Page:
A super majority

Discussion in 'Off-topic' started by Rammstein, Mar 7, 2007.

  1. Rammstein

    Rammstein New Member

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    Would you support an amendment to the US constitution to allow congress to override a Supreme Court decision with a super majority?

    Why or why not?
     
  2. Rammstein

    Rammstein New Member

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    Personally, I think that while it may initially be a good idea, but it could be used for ill intent.

    Would Brown v BoE have been overturned? Roe v Wade?

    I personally believe that had there been a super majority clause that both would have been overturned.
     

  3. Macktee

    Macktee New Member

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    If congress can override the SCOTUS, even with a super majority, or even with 100%,, it negates the separation of the three parts of our government.

    So, I don't agree.

    I personally don't agree with all the decisions of the court, but I think we need a totally independant group to decide what the framers of the constitution intended.
     
  4. Rammstein

    Rammstein New Member

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    To play a little bit of devil's advocate...

    But isn't this just another check on a different branch's power?
     
  5. Malum Prohibitum

    Malum Prohibitum Moderator Staff Member

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    No, wait! =;

    Isn't that exactly what judicial supremacy does? :-s
     
  6. Taler

    Taler New Member

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    Could/would someone refer me to the section in the constitution that specifies SCOTUS supremacy please?
     
  7. gunsmoker

    gunsmoker Lawyer and Gun Activist

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    Amend the Constitution

    If it's imporant enough, and the bad Supreme Court decision is bad enough for our society and universally recognized as judicial activism, we could always AMEND the constitution to specifically reject what the Court said.

    People say that our Constitution is too difficult to amend. Well, maybe that's true when we, as a people, can't really agree on what it means or what it's supposed to mean, and many of us are too lazy or apathetic to bother helping support an amendment. But if we (the People) saw a threat to our liberty in a SCOTUS ruling, and it really offended us, we could make our state and federal legislators fix it pretty darn quick.
     
  8. Rammstein

    Rammstein New Member

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    You won't find it. The Sup.Crt. basically said they could.
     
  9. rajl

    rajl New Member

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    Judicial Review.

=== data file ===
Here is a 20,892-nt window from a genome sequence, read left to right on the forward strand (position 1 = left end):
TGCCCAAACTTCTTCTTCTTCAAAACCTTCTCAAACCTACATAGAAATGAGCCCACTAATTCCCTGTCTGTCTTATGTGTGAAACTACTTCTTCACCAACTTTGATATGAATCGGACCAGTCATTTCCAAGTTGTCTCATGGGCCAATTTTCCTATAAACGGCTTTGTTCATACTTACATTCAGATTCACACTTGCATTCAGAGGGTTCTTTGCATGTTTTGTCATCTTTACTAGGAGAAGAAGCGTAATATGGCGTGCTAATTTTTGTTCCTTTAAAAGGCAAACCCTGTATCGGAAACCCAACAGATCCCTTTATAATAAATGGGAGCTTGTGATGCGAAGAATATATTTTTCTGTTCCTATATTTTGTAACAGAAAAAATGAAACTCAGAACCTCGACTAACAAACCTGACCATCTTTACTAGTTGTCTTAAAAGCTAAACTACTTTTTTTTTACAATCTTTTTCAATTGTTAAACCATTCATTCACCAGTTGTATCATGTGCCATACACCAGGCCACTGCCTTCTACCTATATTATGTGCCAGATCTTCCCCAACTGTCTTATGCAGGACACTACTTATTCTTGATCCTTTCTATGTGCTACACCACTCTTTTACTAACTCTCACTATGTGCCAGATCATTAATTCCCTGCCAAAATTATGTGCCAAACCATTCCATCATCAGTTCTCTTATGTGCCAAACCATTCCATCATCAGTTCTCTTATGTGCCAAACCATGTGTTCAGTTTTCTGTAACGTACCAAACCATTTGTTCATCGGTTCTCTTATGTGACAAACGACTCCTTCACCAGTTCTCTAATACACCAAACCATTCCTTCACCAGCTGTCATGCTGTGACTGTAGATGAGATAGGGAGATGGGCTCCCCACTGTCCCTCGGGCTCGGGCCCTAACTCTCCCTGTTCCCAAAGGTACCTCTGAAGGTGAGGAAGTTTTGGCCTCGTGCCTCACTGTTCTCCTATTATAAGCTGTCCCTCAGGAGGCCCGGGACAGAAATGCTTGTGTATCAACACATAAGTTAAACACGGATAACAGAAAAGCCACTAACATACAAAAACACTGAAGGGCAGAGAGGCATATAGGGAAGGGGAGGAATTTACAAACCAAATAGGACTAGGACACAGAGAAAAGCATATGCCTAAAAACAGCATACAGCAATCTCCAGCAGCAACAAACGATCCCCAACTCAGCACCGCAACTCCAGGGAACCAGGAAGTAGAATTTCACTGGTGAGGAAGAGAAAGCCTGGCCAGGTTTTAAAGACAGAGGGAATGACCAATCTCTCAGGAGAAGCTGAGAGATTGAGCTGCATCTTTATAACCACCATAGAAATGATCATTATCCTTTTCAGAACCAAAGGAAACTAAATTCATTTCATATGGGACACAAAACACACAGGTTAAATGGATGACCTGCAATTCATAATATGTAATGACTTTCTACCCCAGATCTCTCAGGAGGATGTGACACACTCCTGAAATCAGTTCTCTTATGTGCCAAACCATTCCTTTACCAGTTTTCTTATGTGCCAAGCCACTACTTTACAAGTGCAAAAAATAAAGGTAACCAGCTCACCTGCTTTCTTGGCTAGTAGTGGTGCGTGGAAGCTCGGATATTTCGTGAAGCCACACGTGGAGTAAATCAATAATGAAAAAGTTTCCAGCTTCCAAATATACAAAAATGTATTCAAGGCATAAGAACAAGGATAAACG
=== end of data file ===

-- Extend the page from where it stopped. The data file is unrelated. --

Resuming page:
It's the principle stemming from Marbury v Madison allowing for the Supreme Court to declare a law unconstitutional.
     
  10. Rammstein

    Rammstein New Member

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    Bingo.
     
  11. rajl

    rajl New Member

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    As a constitutional sidenote though, just because the Supreme Court has the power of judicial review, does not mean that it is the final arbiter in constitutional interpretation. However, most people in our political culture have abrogated the power of constitutional interpretation to the Court.

    Both the executive and legislative branches of our government have equal powers to interpret the constitution. However, their ways may not be so obvious. Many laws that the Supreme Court has thrown out have merely been reintroduce in a slightly rewritten form and then passed again by Congress, effectively over-riding the Supreme Court's powers of Judicial Review. In addition, the President and the executive branch are not required by the constitution to actually enforce court decisions. On the contrary, Article I gives the President power to grant reprieves and pardons, which allows the president to negate court decisions. For example, the Supreme Court may uphold the death penalty as constitutional, but if the president believed that the death penalty violated our Eighth Amendment protections, it is within his constitutional power to commute every death row inmate's sentence to life imprisonment.

    All of this explains what Andrew Jackson put quite simply when he said "John Marshall has made his decision, now let him enforce it." :-({|=
     
  12. Taler

    Taler New Member

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    Thanks all... that's what i recall too.